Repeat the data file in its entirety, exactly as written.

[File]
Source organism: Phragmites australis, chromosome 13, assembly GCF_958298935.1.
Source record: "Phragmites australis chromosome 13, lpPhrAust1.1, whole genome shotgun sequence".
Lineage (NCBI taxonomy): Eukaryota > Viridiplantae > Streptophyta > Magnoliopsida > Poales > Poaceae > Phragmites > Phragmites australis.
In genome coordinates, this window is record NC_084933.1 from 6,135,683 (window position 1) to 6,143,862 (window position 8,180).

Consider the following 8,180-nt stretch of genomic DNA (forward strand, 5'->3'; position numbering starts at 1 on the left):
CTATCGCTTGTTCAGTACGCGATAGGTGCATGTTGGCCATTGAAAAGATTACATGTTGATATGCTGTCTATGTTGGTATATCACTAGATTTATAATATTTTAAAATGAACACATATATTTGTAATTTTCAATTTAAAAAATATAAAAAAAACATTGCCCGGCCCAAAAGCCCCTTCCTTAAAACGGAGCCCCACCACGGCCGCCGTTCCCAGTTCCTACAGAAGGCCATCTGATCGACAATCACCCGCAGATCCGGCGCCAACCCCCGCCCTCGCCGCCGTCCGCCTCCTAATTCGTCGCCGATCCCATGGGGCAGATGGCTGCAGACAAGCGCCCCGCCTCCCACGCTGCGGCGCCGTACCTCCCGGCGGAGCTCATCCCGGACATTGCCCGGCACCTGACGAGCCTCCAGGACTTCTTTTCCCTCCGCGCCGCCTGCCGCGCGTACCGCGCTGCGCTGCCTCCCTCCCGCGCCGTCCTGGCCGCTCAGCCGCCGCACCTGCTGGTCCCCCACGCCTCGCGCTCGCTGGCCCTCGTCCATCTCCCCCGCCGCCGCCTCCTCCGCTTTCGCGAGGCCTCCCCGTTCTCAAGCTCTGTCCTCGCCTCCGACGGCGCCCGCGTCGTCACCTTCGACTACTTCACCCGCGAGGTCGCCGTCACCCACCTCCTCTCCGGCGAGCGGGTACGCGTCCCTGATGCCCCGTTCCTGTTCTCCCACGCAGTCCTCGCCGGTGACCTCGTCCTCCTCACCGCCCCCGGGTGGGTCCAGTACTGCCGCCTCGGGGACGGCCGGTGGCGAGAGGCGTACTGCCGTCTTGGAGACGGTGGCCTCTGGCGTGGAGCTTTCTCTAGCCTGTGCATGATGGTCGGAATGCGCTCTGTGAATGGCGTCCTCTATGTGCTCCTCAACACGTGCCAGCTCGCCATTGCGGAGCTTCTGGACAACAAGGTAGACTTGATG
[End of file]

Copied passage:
Source organism: Phragmites australis, chromosome 13, assembly GCF_958298935.1.
Source record: "Phragmites australis chromosome 13, lpPhrAust1.1, whole genome shotgun sequence".
Lineage (NCBI taxonomy): Eukaryota > Viridiplantae > Streptophyta > Magnoliopsida > Poales > Poaceae > Phragmites > Phragmites australis.
In genome coordinates, this window is record NC_084933.1 from 6,135,683 (window position 1) to 6,143,862 (window position 8,180).

Consider the following 8,180-nt stretch of genomic DNA (forward strand, 5'->3'; position numbering starts at 1 on the left):
CTATCGCTTGTTCAGTACGCGATAGGTGCATGTTGGCCATTGAAAAGATTACATGTTGATATGCTGTCTATGTTGGTATATCACTAGATTTATAATATTTTAAAATGAACACATATATTTGTAATTTTCAATTTAAAAAATATAAAAAAAACATTGCCCGGCCCAAAAGCCCCTTCCTTAAAACGGAGCCCCACCACGGCCGCCGTTCCCAGTTCCTACAGAAGGCCATCTGATCGACAATCACCCGCAGATCCGGCGCCAACCCCCGCCCTCGCCGCCGTCCGCCTCCTAATTCGTCGCCGATCCCATGGGGCAGATGGCTGCAGACAAGCGCCCCGCCTCCCACGCTGCGGCGCCGTACCTCCCGGCGGAGCTCATCCCGGACATTGCCCGGCACCTGACGAGCCTCCAGGACTTCTTTTCCCTCCGCGCCGCCTGCCGCGCGTACCGCGCTGCGCTGCCTCCCTCCCGCGCCGTCCTGGCCGCTCAGCCGCCGCACCTGCTGGTCCCCCACGCCTCGCGCTCGCTGGCCCTCGTCCATCTCCCCCGCCGCCGCCTCCTCCGCTTTCGCGAGGCCTCCCCGTTCTCAAGCTCTGTCCTCGCCTCCGACGGCGCCCGCGTCGTCACCTTCGACTACTTCACCCGCGAGGTCGCCGTCACCCACCTCCTCTCCGGCGAGCGGGTACGCGTCCCTGATGCCCCGTTCCTGTTCTCCCACGCAGTCCTCGCCGGTGACCTCGTCCTCCTCACCGCCCCCGGGTGGGTCCAGTACTGCCGCCTCGGGGACGGCCGGTGGCGAGAGGCGTACTGCCGTCTTGGAGACGGTGGCCTCTGGCGTGGAGCTTTCTCTAGCCTGTGCATGATGGTCGGAATGCGCTCTGTGAATGGCGTCCTCTATGTGCTCCTCAACACGTGCCAGCTCGCCATTGCGGAGCTTCTGGACAACAAGGTAGACTTGATG